Recommendations for the run-off
The Chronicle's Editorial Board is made up of seven people. That's namely our News staff, Editor Kimberley Jones, and Publisher Nick Barbaro, but we assemble as the Board for candidate endorsements, and in those instances issue no bylines in order to present a consensus voice. Doing so is often challenging and in some cases impossible: The Board's members are left-leaning, but our ideologies and opinions play in different corners of the liberal space. In partisan elections the primaries are more difficult, and especially primary run-offs. Nevertheless, we are proud to issue endorsements as a standard practice during elections, and take just as much pride recommending those we've chosen to endorse as we do in explaining the circumstances that led us to our decision.
Governor: No Endorsement
We tepidly endorsed Lupe Valdez in the primary, but her performance since March has given us pause. While we admire Valdez's progressive ideals, condemnation of LGBTQ discrimination, and promise to fight for the working class, we also note her tenuous grasp of policy, and previously advised the candidate to brush up on her institutional knowledge. Unfortunately, those shortcomings have persisted in a way that has made it unwise to invest in her candidacy, and we've seen little from Andrew White that would make us want to change our vote. We sincerely hope and frankly urge Texas Democrats to see this gubernatorial election as a true wake-up call, and to work harder to motivate and enlist formidable candidates during the next election cycle.
459th District Court: Aurora Martinez Jones
Martinez Jones, her run-off opponent Maya Guerra Gamble, and also-ran Greg Hitt each brought progressive values and a wealth of professional experience to this race. We endorsed Martinez Jones in February because of her experience as an associate judge in the county courts and continue to believe that she's best suited to manage the new civil court.
CD 10: Mike Siegel
In the crowded first round, we endorsed Austin Assistant City Attorney Siegel in part for his "professional experience and organizational support," acknowledging both his earlier gigs as a teacher and union rep and the potential they represented to help build an effective campaign. Cypress-based nurse and health care administrator Tawana Walter-Cadien has three times attempted the uphill battle against entrenched millionaire GOP incumbent Michael McCaul – never achieving 40% of the vote. We applaud her determination, but believe it's time for another stalwart to pick up the November challenge.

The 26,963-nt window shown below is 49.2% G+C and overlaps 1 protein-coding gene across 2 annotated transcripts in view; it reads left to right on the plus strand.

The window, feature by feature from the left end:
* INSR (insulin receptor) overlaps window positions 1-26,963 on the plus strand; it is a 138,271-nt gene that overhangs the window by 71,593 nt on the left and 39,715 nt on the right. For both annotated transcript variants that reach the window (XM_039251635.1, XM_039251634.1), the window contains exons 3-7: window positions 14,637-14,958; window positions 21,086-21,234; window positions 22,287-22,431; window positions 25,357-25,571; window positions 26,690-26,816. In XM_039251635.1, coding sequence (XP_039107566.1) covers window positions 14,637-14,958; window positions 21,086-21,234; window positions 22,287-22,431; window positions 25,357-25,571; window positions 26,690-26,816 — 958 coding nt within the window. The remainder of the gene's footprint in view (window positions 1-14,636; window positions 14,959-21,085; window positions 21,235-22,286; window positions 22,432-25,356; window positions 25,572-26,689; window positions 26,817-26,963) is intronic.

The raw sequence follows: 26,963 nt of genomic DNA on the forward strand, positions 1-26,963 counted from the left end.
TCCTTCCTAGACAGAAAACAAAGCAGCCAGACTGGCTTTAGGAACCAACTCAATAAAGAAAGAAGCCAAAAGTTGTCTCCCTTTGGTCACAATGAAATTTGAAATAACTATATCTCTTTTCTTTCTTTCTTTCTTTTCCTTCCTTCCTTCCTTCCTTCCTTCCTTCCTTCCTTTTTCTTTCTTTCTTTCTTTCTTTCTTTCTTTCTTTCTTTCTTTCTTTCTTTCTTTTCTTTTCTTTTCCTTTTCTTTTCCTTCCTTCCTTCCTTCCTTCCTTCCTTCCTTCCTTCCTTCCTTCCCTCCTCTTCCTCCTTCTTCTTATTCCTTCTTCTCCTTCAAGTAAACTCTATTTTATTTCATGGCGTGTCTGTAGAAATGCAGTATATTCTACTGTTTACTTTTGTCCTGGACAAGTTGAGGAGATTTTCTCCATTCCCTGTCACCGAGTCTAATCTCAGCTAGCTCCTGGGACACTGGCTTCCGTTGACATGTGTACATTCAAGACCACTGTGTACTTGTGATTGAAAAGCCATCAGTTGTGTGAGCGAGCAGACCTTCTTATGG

CD 25: Chris Perri
The Board met twice with Perri and Julie Oliver, once during our initial round of meetings (where they jockeyed for space with three other candidates) and again last week. We narrowly endorsed Perri in February on the basis of his background in criminal justice, commitment to pro bono activism, and organizational support, but noted then that we did like Oliver; her personal story and professional accomplishments continue to impress us, and we'd be eager to endorse her if Perri weren't in the race. We look forward to putting our support behind either of these two refreshing candidates come the general election in November.
CD 31: Christine Eady Mann
The run-off campaign has been a respectful affair, with both Dr. Eady Mann and decorated veteran Mary Jennings "MJ" Hegar displaying strong personal narratives, persistent engagement, and diligent promotion of progressive values – on health care, public education, immigration, veterans, women's rights, etc. Our nod goes slightly to Eady Mann on style, but could just as easily go to Hegar on November electability in a persistently conservative district.